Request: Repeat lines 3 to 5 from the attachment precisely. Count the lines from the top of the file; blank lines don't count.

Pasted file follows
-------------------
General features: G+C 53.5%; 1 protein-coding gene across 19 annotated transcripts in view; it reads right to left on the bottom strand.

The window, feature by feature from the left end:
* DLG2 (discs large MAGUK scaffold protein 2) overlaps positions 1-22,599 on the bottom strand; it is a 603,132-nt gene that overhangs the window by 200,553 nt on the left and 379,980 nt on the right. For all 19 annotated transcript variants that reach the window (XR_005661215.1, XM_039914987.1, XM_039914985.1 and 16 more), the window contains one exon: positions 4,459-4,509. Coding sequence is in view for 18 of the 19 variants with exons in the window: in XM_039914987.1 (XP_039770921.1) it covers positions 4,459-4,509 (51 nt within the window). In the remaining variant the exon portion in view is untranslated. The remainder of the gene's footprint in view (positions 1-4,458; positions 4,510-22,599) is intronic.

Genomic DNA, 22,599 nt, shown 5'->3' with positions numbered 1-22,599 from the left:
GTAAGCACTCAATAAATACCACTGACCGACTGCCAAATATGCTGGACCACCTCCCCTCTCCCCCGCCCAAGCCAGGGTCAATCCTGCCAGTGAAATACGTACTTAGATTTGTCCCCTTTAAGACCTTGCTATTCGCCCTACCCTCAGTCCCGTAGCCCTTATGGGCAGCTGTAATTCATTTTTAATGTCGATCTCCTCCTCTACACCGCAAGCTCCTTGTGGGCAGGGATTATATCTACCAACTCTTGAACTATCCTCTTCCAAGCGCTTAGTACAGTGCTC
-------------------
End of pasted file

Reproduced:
* DLG2 (discs large MAGUK scaffold protein 2) overlaps positions 1-22,599 on the bottom strand; it is a 603,132-nt gene that overhangs the window by 200,553 nt on the left and 379,980 nt on the right. For all 19 annotated transcript variants that reach the window (XR_005661215.1, XM_039914987.1, XM_039914985.1 and 16 more), the window contains one exon: positions 4,459-4,509. Coding sequence is in view for 18 of the 19 variants with exons in the window: in XM_039914987.1 (XP_039770921.1) it covers positions 4,459-4,509 (51 nt within the window). In the remaining variant the exon portion in view is untranslated. The remainder of the gene's footprint in view (positions 1-4,458; positions 4,510-22,599) is intronic.

Genomic DNA, 22,599 nt, shown 5'->3' with positions numbered 1-22,599 from the left:
GTAAGCACTCAATAAATACCACTGACCGACTGCCAAATATGCTGGACCACCTCCCCTCTCCCCCGCCCAAGCCAGGGTCAATCCTGCCAGTGAAATACGTACTTAGATTTGTCCCCTTTAAGACCTTGCTATTCGCCCTACCCTCAGTCCCGTAGCCCTTATGGGCAGCTGTAATTCATTTTTAATGTCGATCTCCTCCTCTACACCGCAAGCTCCTTGTGGGCAGGGATTATATCTACCAACTCTTGAACTATCCTCTTCCAAGCGCTTAGTACAGTGCTC